While trade between the U.S. and Syria reached $940 million in 2010, the volume of trade between the supposed “Tehran-Damascus axis” was less than one-half that. One could argue that this was merely incidental or that economic cooperation between the countries simply wasn’t necessary, but counterbalancing Iranian influence by strengthening economic ties to other countries was Damascus' unofficial state policy rather than coincidence. For example, out of six cellular companies vying for the rights to operate a third mobile network in Syria in 2010 (including companies from Qatar, the UAE, Turkey and Saudi Arabia — ostensibly more hostile to the “axis of resistance”), the only bid rejected was from an Iranian company rumored to be connected to the IRGC.
However, after the uprising against Assad began and Syria’s trading partners abided by the sanctions against it, Iran was not placed “in a foreign-policy predicament” but rather was positioned to exploit the fact that Assad no longer had the luxury to keep it at arm’s length. Despite Syria’s declining economic state, Syrian-Iranian trade has tripled since 2010, reaching $1 billion in 2014, and is expected to continue growing. Also, Iran’s close ties to the regime and its status as the Middle East’s largest producer of cement and iron mean that it is well-positioned to benefit from Syria’s ongoing destruction and reconstruction.
Though Iran has largely planned its strategy under the assumption that the Assad regime would survive, it has also trained and armed Syrian militias to serve Iranian interests long after state institutions have collapsed. Iran has invested a great deal in keeping Assad afloat while preparing for his fall, and as part of a “plan B” to maintain influence in case the Assad regime collapses, Iran and Hezbollah are cultivating relationships with minority-based militias fighting on Assad’s side. These militias include the shadowy criminal network with close ties to the Assad family known as the shabiha as well as the jaysh al-sha’bi which have been trained, and supplied by Iran and Hezbollah based on the model of the Iranian Basij militia. The more loosely affiliated militias will likely prove durable allies should Iran decide to cut costs by supporting a Shi'ite insurgency in a post-Assad Sunni-controlled Syria, rather than continuing to prop up the Syrian government. In essence, Iran has used the Syrian civil war as an opportunity to both nurture Assad’s political, economic, and military dependence and simultaneously support and train militias that can serve the interests of the Islamic Republic should Assad’s government prove unsustainable.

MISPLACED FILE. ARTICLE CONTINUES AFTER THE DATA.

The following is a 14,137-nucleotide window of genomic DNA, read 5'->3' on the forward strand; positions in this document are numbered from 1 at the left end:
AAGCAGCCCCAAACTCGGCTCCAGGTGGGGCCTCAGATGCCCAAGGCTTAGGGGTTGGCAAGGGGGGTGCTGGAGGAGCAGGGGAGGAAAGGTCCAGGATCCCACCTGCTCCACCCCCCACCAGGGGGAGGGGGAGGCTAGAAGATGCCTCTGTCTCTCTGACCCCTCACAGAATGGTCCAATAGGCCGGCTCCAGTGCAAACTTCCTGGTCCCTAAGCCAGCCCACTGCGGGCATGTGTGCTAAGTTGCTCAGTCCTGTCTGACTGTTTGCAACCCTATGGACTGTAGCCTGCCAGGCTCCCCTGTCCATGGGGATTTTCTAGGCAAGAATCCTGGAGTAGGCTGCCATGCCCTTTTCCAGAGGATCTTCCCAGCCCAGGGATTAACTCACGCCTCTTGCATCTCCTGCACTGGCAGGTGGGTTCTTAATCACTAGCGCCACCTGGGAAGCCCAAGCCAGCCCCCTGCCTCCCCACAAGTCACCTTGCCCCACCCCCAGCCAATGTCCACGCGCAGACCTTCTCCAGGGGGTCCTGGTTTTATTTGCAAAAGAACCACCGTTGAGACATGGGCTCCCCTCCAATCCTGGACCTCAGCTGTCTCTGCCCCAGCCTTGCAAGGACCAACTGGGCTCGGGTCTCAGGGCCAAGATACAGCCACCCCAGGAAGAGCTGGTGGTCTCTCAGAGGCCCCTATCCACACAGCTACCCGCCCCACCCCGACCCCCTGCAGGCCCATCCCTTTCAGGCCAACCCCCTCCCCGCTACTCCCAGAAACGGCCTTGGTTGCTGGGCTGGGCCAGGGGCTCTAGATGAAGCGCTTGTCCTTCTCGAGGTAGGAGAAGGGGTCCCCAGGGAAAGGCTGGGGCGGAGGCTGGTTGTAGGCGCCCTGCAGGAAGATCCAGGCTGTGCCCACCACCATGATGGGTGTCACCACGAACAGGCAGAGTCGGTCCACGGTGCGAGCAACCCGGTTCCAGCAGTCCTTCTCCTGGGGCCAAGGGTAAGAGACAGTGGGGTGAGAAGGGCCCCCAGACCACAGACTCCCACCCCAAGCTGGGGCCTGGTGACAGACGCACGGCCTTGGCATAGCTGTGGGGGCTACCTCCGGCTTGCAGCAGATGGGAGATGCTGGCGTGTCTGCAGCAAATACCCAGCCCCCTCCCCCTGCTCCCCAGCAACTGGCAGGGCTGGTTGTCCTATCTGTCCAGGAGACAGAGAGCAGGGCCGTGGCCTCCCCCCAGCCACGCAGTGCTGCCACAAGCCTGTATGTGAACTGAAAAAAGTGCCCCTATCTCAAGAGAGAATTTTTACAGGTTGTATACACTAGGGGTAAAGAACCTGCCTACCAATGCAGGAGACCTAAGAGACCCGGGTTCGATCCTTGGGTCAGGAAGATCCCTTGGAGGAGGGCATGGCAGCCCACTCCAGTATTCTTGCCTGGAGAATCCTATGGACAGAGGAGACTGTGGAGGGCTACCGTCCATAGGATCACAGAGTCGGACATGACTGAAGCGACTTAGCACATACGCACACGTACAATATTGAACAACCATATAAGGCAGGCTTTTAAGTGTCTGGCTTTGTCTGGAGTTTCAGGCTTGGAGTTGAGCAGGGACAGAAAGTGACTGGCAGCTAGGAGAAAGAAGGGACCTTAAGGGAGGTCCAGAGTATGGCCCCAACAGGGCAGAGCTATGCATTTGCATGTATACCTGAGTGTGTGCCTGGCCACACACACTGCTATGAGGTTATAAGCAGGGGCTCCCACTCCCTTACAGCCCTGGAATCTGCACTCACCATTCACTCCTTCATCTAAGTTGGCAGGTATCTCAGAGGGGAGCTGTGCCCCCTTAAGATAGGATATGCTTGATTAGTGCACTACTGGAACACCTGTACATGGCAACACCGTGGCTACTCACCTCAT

Granted, the fragmentation of Syria translates into only partial Iranian control of the country. Yet, in spite of the fact that it holds only about 50 percent of the territory, the Assad regime controls between 55 and 72 percent of the remaining population. ISIS may hold a great deal of territory in Syria, but it is clear from the sparsely dotted cities in the maps of its territory that it controls mostly Syrian desert and rural areas rather than urban centers. Provided the joint Syria-Iran-Hezbollah efforts can hold a few key areas like the road between Damascus and Beirut, the Assad regime’s ability to serve as a conduit for weapons flowing from Iran to Hezbollah will remain intact.
The Syrian civil war is approaching its fifth year and the P5+1 is hammering out a nuclear deal with Iran that could potentially unfreeze hundreds of billions of dollars in assets. Due to Tehran’s backing thus far, the numerous predictions that Assad could fall any minute remain unfulfilled. Though there is a great deal of uncertainty regarding the final outcome of the Syrian civil war, one thing is clear: Iran will be ready.
Ari Heistein is a research associate in the Middle East Program at the Council on Foreign Relations.